We have before us an account of a California invention, a transplanter " patent rights in every State for sale." The inventor says:

"Some three years ago I commenced to set out some 200 acres of Eucalyptus trees. I raised the plants and put them in boxes 20x24, setting them two inches apart - the usual plan. To set them out in the field, and not irrigate, and do the work rapidly, was the question. The result was this transplanter. With it, one man will take the boxes of plants and set out 600 to 1, 000 trees per day, nine feet apart. I set out over 100, 000 plants, and not one plant in 100 will die from transplanting".

The way it is done is thus described: "The transplanter is first used to cut a hole in the ground or in a box of dirt, where you want to set the plant. Next the transplanter is set down over the plant so that the top of the plant runs up inside of the inside cylinder. The outer cylinder then pressed down into the ground, giving it a slight rotary motion, until you have cut to the depth desired, generally two or four inches. In pressing down on the handles, care must be taken to keep the hands off from the inside cylinder, which must be left loose so as to move freely. The rotary motion gives a sharp drawing cut. After cutting down around the plant to the depth desired, lift the transplanter out of the ground. It will bring up the plant with a solid plug of earth inside the cylinder. Now put the transplanter containing the plant into the hole in the ground (or box) first cut. Set it down to the bottom of the hole so that the bottom of the plug of earth rests on the bottom of the hole; place the two thumbs on top of the inside cylinder, retaining the hold on the handles with the fingers, and close the hand, thus drawing up the outside cylinder while the inside cylinder thus holds the plug of dirt in the hole.

The plug of dirt is thus forced out of the transplanter as the wad is forced out of a pop-gun. When this is done, the plant with a solid plug of earth will be left in a hole surrounded by unmoved dirt. Pour a trifle of water around the plant, which runs loose earth into the little crevices around the plug, and the work is completed. After a few experiments the work can be performed with great rapidity".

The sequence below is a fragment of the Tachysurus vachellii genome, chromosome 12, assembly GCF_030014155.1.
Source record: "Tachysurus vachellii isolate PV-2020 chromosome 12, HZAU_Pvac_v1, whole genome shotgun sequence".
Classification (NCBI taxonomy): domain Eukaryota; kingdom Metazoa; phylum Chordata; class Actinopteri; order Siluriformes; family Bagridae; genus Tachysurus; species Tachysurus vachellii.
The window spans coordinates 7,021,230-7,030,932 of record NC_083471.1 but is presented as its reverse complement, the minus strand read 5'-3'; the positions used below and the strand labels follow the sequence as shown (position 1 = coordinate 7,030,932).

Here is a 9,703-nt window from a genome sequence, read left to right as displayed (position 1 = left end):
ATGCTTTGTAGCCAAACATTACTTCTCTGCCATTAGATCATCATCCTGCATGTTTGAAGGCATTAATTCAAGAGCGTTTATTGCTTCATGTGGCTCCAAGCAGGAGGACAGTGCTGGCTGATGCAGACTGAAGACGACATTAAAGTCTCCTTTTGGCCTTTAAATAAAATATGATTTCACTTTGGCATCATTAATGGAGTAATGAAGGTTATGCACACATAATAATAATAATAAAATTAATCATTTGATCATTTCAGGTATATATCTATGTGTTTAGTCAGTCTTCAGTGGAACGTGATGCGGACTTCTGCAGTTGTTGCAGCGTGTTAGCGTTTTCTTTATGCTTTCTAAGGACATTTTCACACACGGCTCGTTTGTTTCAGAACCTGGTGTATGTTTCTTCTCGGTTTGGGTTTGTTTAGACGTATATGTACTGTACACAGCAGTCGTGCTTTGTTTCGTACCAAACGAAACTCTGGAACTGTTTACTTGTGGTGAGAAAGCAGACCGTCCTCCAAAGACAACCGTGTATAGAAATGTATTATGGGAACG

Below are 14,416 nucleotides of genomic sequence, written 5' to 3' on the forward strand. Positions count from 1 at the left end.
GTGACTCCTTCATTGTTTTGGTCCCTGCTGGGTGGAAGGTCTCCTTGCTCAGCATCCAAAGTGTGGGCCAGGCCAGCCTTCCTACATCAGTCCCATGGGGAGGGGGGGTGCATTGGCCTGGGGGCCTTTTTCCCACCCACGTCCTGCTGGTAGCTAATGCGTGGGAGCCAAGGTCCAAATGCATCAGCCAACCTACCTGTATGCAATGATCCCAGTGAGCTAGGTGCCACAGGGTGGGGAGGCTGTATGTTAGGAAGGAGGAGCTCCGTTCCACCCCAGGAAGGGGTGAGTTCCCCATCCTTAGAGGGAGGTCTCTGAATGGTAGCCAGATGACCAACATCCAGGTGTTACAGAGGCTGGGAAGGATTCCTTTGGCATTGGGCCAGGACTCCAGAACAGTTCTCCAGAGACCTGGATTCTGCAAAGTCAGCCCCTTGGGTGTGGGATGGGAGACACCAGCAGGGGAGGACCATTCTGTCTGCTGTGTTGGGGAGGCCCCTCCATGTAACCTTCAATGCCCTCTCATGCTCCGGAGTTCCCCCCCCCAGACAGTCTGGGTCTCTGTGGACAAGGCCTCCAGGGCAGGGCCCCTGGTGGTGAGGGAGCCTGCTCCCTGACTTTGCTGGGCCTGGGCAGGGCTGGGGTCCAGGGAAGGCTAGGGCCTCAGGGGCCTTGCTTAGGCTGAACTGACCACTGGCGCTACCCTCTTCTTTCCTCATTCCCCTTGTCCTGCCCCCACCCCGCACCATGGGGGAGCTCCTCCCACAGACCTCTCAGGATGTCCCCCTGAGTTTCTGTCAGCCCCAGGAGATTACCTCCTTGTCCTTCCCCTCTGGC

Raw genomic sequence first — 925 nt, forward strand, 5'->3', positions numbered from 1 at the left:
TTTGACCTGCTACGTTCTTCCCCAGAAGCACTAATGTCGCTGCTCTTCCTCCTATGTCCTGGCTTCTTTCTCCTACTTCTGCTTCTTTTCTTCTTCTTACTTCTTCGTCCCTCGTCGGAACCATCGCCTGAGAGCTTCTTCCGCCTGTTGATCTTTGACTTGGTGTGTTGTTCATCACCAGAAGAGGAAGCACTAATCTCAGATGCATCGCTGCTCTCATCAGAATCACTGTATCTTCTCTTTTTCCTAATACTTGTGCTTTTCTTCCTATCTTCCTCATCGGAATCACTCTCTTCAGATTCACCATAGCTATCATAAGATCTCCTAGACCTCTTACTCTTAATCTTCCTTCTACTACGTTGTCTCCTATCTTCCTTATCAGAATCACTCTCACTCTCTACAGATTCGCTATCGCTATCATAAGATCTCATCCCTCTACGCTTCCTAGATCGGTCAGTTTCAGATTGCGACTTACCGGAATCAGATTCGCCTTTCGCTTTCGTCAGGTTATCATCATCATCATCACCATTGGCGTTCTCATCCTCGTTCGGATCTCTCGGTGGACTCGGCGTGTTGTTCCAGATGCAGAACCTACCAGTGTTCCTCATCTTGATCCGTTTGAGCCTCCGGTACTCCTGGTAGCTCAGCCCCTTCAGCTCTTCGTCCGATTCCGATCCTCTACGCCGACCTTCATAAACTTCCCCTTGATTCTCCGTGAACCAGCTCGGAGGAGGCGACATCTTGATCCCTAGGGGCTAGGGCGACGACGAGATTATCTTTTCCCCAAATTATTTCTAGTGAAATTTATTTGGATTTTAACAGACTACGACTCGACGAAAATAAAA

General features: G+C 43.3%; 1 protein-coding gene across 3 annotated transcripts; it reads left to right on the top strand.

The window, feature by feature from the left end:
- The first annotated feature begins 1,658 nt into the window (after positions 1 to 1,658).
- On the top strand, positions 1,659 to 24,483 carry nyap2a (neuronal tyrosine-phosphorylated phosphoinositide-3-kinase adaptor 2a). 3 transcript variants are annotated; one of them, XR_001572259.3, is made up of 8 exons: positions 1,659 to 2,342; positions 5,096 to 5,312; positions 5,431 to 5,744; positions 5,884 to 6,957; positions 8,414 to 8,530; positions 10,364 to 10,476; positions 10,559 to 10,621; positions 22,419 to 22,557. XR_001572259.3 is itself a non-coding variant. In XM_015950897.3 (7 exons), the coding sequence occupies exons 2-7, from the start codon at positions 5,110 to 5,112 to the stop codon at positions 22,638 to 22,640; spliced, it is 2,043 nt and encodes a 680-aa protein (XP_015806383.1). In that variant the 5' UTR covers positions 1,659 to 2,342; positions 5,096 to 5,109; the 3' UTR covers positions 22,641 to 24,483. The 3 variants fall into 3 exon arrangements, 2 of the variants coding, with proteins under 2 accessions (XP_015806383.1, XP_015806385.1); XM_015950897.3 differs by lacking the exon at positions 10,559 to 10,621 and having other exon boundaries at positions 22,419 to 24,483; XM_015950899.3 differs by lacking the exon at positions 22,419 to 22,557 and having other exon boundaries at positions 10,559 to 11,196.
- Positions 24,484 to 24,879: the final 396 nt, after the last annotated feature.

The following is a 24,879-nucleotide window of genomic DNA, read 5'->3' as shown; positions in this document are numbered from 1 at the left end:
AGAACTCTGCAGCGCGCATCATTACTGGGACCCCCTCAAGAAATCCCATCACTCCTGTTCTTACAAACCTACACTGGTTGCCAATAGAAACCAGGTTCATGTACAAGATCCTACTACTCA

Plants two inches apart, and boxes twenty by twenty-four gives us one hundred plants to the box, ten boxes to a day's work. These plants are set out nine feet apart on a piece of ground, say near two miles long. The boxes must be set down to begin with, one about every one thousand feet apart to be ready for the " transplanter." Going to set the boxes would, in this part of the world, use up a good hour, even with the help of a horse and wagon, and some little time to put the wagon away. Then when we begin to use the box, and set the plant nine feet off, and the next one eighteen feet and the next twenty-seven, we have to run back and forth to the box a considerable number of times, or else pick up that box every time and chuck it nine feet, besides hauling our " transplanter " along. At any rate, it is safe to say that the time spent in connecting the box of plants with each hole is equivalent to lifting the box, carrying it nine feet and putting it down again. We will give half a minute for this, though it is doubtful whether this could be continuously done at this rate, but if it could it takes nine hours for the one thousand trees.

Then for making the hole, ejecting the dirt, boring for the plant in the box, replacing it in the hole, treading it in, to say nothing of "pouring a trifle of water about it, " will at least occupy a minute to each plant, and we have seventeen hours more. These figures, and they will be conceded to be very under-rate for the work done, will give us some idea of the great length of a day in California. They have the great Pears, the mammoth trees, and there is no reason why not the huge day for the huge Eucalyptus.